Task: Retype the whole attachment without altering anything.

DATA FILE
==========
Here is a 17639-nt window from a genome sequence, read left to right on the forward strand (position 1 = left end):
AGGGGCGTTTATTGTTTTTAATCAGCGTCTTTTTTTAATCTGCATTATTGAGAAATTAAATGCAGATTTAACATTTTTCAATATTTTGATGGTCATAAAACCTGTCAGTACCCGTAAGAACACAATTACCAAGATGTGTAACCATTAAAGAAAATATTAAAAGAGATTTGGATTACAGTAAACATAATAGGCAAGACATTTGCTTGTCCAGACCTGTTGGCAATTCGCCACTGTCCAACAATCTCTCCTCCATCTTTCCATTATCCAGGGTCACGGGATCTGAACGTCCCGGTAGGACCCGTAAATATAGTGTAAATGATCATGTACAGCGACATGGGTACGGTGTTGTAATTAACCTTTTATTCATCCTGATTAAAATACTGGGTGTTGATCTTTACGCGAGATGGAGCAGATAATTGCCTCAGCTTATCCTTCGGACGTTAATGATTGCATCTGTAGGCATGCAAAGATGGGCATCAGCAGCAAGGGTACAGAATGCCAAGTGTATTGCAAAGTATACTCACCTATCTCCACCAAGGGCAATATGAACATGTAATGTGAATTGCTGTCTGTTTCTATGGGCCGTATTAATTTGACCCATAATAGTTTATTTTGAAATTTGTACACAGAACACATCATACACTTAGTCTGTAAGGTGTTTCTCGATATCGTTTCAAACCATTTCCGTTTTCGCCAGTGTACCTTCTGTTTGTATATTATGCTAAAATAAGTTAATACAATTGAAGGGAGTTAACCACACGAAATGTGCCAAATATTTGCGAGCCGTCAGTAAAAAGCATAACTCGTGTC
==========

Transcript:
Here is a 17639-nt window from a genome sequence, read left to right on the forward strand (position 1 = left end):
AGGGGCGTTTATTGTTTTTAATCAGCGTCTTTTTTTAATCTGCATTATTGAGAAATTAAATGCAGATTTAACATTTTTCAATATTTTGATGGTCATAAAACCTGTCAGTACCCGTAAGAACACAATTACCAAGATGTGTAACCATTAAAGAAAATATTAAAAGAGATTTGGATTACAGTAAACATAATAGGCAAGACATTTGCTTGTCCAGACCTGTTGGCAATTCGCCACTGTCCAACAATCTCTCCTCCATCTTTCCATTATCCAGGGTCACGGGATCTGAACGTCCCGGTAGGACCCGTAAATATAGTGTAAATGATCATGTACAGCGACATGGGTACGGTGTTGTAATTAACCTTTTATTCATCCTGATTAAAATACTGGGTGTTGATCTTTACGCGAGATGGAGCAGATAATTGCCTCAGCTTATCCTTCGGACGTTAATGATTGCATCTGTAGGCATGCAAAGATGGGCATCAGCAGCAAGGGTACAGAATGCCAAGTGTATTGCAAAGTATACTCACCTATCTCCACCAAGGGCAATATGAACATGTAATGTGAATTGCTGTCTGTTTCTATGGGCCGTATTAATTTGACCCATAATAGTTTATTTTGAAATTTGTACACAGAACACATCATACACTTAGTCTGTAAGGTGTTTCTCGATATCGTTTCAAACCATTTCCGTTTTCGCCAGTGTACCTTCTGTTTGTATATTATGCTAAAATAAGTTAATACAATTGAAGGGAGTTAACCACACGAAATGTGCCAAATATTTGCGAGCCGTCAGTAAAAAGCATAACTCGTGTC